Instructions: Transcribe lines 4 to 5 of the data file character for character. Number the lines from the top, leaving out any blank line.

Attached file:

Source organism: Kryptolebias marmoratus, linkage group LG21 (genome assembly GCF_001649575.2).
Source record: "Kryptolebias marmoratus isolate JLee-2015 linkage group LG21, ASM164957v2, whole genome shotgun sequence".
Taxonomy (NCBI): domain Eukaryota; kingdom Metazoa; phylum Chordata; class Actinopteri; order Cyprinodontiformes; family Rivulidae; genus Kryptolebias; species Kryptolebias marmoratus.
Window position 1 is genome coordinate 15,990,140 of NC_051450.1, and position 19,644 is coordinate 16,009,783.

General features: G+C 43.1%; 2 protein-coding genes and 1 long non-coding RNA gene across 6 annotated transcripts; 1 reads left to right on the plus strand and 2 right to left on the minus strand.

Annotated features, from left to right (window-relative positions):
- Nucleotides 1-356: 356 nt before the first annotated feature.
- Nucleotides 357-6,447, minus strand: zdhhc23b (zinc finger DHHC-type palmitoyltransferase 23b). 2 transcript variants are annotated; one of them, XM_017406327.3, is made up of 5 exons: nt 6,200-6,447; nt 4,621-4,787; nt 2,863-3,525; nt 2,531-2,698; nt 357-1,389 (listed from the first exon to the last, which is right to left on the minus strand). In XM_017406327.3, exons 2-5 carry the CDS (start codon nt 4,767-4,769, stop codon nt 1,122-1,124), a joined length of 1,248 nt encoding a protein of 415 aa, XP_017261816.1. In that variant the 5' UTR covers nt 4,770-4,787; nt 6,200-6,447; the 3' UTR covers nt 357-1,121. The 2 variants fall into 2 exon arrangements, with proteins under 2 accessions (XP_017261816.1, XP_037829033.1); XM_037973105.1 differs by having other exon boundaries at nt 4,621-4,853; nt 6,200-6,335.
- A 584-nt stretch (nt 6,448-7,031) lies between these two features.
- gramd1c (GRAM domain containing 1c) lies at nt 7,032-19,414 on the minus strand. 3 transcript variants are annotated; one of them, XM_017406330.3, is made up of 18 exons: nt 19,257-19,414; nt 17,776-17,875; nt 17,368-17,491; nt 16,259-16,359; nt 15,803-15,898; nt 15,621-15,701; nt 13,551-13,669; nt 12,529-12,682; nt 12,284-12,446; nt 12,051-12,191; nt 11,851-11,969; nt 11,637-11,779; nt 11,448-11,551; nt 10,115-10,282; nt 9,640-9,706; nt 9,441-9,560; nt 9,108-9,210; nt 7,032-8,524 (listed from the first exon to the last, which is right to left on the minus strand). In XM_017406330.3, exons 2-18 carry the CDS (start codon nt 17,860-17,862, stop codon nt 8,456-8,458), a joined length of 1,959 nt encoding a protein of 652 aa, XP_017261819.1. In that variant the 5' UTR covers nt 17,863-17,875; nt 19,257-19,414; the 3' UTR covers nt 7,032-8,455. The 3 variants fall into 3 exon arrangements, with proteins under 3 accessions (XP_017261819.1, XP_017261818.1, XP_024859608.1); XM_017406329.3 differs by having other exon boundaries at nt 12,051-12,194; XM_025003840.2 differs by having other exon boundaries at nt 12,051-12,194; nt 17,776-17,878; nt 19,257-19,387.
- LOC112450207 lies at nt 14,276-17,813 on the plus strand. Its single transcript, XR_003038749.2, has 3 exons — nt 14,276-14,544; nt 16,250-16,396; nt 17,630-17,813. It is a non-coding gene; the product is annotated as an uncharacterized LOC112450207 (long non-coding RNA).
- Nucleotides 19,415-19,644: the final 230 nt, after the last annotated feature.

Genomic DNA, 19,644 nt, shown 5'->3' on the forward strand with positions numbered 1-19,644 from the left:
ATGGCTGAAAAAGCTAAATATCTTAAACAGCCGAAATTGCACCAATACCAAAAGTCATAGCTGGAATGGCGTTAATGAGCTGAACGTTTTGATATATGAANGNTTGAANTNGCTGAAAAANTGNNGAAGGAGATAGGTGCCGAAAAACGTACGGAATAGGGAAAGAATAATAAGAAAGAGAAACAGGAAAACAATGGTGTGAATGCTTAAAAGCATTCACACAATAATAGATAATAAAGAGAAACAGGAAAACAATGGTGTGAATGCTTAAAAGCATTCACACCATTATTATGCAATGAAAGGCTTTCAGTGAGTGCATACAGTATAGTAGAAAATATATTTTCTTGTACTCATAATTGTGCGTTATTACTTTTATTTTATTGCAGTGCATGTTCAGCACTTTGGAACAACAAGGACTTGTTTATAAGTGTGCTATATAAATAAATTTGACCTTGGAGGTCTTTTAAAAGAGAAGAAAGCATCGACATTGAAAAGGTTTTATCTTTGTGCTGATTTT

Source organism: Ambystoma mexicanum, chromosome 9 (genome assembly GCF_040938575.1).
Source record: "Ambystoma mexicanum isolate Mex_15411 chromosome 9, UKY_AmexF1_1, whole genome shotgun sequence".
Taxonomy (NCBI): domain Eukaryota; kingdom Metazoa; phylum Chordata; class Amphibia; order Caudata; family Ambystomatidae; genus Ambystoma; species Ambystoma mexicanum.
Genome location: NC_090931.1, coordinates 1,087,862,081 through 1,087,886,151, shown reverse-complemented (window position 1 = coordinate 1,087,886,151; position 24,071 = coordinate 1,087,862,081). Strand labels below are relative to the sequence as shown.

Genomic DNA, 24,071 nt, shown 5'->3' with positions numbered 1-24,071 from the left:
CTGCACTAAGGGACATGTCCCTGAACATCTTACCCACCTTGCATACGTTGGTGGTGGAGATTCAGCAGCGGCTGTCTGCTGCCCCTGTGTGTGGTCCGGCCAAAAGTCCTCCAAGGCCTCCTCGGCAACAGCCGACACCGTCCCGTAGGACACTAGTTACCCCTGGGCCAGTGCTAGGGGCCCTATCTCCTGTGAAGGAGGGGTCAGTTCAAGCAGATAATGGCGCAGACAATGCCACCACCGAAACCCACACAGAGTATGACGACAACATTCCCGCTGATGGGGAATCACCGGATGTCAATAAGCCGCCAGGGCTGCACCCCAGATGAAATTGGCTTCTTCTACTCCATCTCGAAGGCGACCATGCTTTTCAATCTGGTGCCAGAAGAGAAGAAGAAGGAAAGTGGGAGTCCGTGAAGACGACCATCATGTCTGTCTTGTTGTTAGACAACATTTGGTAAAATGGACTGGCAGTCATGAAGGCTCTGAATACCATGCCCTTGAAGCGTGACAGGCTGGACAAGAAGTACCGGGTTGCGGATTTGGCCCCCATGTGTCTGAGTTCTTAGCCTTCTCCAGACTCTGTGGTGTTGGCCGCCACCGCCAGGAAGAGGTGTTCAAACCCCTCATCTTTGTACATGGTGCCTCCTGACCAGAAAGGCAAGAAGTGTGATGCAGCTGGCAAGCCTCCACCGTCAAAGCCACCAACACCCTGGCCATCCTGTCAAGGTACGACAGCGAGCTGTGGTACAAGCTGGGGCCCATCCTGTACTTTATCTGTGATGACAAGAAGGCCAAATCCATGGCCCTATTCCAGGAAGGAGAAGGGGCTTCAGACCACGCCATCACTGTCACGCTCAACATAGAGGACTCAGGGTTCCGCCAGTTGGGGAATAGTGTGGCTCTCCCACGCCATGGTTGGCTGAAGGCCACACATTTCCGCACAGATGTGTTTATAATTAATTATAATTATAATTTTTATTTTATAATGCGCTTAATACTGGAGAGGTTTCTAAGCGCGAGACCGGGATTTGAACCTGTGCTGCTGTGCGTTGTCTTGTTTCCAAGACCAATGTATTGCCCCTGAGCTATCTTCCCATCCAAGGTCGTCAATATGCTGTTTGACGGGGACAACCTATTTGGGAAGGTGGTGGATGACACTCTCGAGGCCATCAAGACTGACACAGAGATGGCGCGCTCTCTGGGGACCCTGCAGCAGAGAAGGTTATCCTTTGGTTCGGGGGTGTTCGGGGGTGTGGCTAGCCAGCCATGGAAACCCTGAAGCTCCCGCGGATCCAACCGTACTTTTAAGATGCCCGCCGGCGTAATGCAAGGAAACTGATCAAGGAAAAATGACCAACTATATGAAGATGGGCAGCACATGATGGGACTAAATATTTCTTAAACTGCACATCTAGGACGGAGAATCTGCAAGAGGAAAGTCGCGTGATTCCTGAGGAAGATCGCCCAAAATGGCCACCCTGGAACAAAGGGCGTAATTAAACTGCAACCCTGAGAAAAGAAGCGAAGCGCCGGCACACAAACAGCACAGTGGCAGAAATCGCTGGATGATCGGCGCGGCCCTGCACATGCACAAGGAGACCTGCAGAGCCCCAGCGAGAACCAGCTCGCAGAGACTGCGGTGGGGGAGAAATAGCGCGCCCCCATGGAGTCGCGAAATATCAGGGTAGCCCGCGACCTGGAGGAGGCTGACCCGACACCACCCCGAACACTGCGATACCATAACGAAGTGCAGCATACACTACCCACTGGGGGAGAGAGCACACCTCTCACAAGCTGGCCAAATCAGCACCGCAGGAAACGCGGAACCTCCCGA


Window position 1 is genome coordinate 15,990,140 of NC_051450.1, and position 19,644 is coordinate 16,009,783.

General features: G+C 43.1%; 2 protein-coding genes and 1 long non-coding RNA gene across 6 annotated transcripts; 1 reads left to right on the plus strand and 2 right to left on the minus strand.